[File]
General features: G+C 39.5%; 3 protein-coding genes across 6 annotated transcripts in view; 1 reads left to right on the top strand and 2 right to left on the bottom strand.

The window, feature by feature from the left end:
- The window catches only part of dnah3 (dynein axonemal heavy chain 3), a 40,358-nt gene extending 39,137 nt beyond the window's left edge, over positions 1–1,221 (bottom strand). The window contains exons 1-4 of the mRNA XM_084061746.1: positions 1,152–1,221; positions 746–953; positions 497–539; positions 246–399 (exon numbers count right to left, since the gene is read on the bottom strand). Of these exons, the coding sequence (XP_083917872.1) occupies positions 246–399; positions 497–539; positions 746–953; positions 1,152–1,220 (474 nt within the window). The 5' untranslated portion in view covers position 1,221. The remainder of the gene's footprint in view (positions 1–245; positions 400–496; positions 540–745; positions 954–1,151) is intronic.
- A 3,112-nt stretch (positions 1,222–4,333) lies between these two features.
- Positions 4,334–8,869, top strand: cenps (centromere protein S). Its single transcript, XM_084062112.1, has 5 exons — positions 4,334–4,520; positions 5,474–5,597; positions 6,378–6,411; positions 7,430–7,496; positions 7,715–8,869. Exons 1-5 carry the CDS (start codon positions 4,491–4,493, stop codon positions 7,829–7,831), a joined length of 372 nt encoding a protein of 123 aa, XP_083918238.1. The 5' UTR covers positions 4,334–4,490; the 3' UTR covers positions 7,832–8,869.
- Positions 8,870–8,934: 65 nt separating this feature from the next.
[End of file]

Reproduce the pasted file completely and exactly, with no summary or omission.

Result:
General features: G+C 39.5%; 3 protein-coding genes across 6 annotated transcripts in view; 1 reads left to right on the top strand and 2 right to left on the bottom strand.

The window, feature by feature from the left end:
- The window catches only part of dnah3 (dynein axonemal heavy chain 3), a 40,358-nt gene extending 39,137 nt beyond the window's left edge, over positions 1–1,221 (bottom strand). The window contains exons 1-4 of the mRNA XM_084061746.1: positions 1,152–1,221; positions 746–953; positions 497–539; positions 246–399 (exon numbers count right to left, since the gene is read on the bottom strand). Of these exons, the coding sequence (XP_083917872.1) occupies positions 246–399; positions 497–539; positions 746–953; positions 1,152–1,220 (474 nt within the window). The 5' untranslated portion in view covers position 1,221. The remainder of the gene's footprint in view (positions 1–245; positions 400–496; positions 540–745; positions 954–1,151) is intronic.
- A 3,112-nt stretch (positions 1,222–4,333) lies between these two features.
- Positions 4,334–8,869, top strand: cenps (centromere protein S). Its single transcript, XM_084062112.1, has 5 exons — positions 4,334–4,520; positions 5,474–5,597; positions 6,378–6,411; positions 7,430–7,496; positions 7,715–8,869. Exons 1-5 carry the CDS (start codon positions 4,491–4,493, stop codon positions 7,829–7,831), a joined length of 372 nt encoding a protein of 123 aa, XP_083918238.1. The 5' UTR covers positions 4,334–4,490; the 3' UTR covers positions 7,832–8,869.
- Positions 8,870–8,934: 65 nt separating this feature from the next.